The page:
With Student Housing Holding Steady, Prime Property Grabs Coveted Notre Dame Complex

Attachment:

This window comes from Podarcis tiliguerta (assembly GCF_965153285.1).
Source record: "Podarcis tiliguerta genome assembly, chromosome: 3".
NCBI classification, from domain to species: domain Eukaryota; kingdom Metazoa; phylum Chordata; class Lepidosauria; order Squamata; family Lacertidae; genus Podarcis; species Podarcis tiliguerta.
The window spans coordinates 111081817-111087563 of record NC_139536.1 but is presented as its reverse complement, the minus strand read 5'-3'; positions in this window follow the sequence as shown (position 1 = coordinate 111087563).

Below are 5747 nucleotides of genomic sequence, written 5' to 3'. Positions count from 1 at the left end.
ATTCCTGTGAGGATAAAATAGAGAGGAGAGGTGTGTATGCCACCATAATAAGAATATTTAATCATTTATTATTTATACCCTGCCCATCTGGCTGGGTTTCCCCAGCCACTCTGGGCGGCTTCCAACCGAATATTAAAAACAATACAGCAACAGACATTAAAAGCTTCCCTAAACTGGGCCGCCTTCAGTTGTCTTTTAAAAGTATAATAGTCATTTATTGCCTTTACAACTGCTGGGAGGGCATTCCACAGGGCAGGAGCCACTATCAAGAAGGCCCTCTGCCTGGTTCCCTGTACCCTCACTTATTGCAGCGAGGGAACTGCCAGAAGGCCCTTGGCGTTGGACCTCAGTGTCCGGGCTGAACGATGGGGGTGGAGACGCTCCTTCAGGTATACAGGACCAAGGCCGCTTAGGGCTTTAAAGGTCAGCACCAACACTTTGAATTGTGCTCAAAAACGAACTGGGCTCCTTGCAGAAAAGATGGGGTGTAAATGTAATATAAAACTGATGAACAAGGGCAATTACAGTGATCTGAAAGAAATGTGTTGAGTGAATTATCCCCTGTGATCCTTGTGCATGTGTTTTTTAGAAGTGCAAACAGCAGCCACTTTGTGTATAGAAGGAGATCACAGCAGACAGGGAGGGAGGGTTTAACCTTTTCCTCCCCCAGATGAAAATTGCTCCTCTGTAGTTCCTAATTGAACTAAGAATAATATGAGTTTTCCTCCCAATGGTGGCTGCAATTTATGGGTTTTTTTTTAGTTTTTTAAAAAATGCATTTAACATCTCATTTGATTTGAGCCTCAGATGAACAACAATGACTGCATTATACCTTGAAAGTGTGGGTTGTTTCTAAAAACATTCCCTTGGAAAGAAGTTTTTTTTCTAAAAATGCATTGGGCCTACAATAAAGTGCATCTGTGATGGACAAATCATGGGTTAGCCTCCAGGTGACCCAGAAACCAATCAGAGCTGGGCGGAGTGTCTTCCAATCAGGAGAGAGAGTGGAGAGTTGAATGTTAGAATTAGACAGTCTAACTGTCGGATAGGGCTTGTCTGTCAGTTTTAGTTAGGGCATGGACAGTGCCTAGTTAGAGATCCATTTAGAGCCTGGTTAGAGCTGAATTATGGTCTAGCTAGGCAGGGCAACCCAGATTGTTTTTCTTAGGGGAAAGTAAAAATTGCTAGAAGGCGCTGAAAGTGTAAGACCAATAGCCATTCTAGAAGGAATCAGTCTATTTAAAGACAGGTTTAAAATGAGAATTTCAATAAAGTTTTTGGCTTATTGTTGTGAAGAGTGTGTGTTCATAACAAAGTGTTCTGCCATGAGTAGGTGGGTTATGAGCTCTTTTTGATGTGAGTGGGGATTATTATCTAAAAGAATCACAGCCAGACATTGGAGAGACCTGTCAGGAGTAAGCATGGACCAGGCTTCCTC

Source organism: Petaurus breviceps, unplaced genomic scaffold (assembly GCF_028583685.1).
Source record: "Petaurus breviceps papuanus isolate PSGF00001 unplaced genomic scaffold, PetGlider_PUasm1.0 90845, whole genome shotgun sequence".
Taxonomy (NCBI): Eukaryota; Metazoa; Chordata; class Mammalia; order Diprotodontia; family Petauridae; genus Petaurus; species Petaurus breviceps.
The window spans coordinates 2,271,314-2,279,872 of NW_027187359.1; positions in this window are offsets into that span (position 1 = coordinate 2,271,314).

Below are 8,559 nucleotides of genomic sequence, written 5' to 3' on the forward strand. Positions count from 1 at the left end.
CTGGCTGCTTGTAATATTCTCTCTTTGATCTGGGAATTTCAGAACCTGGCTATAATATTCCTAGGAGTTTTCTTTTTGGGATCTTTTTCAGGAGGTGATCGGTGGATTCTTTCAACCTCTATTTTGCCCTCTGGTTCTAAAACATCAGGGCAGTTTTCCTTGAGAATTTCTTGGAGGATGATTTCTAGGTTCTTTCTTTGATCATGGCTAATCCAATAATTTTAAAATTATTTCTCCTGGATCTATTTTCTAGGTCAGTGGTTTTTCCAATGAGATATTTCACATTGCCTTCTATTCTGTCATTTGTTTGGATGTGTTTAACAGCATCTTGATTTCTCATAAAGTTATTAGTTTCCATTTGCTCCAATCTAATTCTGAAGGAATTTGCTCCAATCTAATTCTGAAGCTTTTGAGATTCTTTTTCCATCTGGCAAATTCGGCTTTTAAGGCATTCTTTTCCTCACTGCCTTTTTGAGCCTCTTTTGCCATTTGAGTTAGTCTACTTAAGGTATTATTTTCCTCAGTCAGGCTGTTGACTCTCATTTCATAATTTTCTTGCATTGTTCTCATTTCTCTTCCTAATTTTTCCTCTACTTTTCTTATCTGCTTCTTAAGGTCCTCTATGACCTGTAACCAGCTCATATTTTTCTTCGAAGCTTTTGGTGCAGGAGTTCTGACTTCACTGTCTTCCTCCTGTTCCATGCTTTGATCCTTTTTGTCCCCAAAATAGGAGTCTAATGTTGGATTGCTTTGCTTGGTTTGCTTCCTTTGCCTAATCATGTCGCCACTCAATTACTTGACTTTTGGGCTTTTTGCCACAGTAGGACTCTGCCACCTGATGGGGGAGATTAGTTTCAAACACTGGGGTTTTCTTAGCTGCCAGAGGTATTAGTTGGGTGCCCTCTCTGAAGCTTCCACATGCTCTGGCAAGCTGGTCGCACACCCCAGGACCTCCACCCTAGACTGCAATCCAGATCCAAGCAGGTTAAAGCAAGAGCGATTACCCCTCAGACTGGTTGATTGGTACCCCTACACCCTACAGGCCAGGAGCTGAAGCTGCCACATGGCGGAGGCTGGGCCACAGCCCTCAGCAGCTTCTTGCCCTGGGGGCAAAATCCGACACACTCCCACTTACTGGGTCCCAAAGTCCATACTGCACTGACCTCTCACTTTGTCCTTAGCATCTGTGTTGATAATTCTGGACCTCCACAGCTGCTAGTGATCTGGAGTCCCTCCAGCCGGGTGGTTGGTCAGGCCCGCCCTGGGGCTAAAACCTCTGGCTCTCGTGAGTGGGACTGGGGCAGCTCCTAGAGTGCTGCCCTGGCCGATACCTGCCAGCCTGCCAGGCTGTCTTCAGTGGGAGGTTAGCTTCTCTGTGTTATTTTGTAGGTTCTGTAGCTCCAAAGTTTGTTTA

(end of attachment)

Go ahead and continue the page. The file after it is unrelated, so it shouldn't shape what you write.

While most sectors of the commercial real estate industry suffer under the pressure of the distressed economy, the student housing market continues to keep its head above water and stay, to a certain extent, in the good graces of the lending community. Among the companies beefing up their portfolios in this relatively stable niche market is Prime Property Investors Ltd., which just closed the acquisition of a 20-building student housing complex just a stone’s throw from the University of Notre Dame in South Bend, Ind.  According to Prime, the transaction marked the largest close-to-campus student housing property purchase ever completed at Notre Dame. Carrying the address of 1710 E. Turtle Creek Dr., the 39-year-old asset offers a total of 330 beds within 192 units in an area with a high barrier to entry. Known as the Turtle Creek Apartments at the time of the transaction, Prime will change the name of the complex to Clover Village Apartments and immediately commence a $2.5 million renovation program. Presently the property is 80 percent leased and Prime expects that, particularly with the upgrades and re-branding, Clover Village will be at full occupancy by the start of the fall lease term, which begins in August.  Prime’s lease-up goal is well within reach, and maintaining high occupancy rates over the long-term is unlikely to present a challenge. An anticipated annual 1.5 percent increase in college enrollment through 2012 will continue to spur demand, according to a recent report by Marcus & Millichap Real Estate Investment Services. Beyond the next few years, higher graduate income levels and an upsurge in the college-aged population will keep vacancy levels low.   “For now, the student housing business appears to be one of the bright spots in commercial real estate; it’s relatively recession proof,” Michael Zaransky, who serves as Prime’s CEO along with Barbara J. Gaffen, told CPN. “Occupancy is tied to enrollments, which are continuing to increase at major universities. Often, in a recession, people tend to stay in school and attain additional degrees instead of entering the workforce.”  Prime isn’t the only one in the buying mood. Just days ago, news emerged that Kayne Anderson Real Estate Partners had bought two student housing complexes at the campus of Virginia Commonwealth University in Richmond, Va. In February, the Preiss Co. announced it had entered the Myrtle Beach, S.C., market with the acquisition of the 436-bed University Village at the Coast near Coastal Carolina University.  While student housing has a certain inherent stability not found in such sectors as office or retail, buyers still have to sing for their supper somewhat when it comes to obtaining financing. “There’s high occupancy and rent growth in the student housing market, so it remains a favorite asset for lending, but I’ve found it’s only available for seasoned operators,” Zaransky said. “It’s still difficult for new entries, but for us, we’ve had multiple sources for financing transactions, even in the current credit constrained environment.”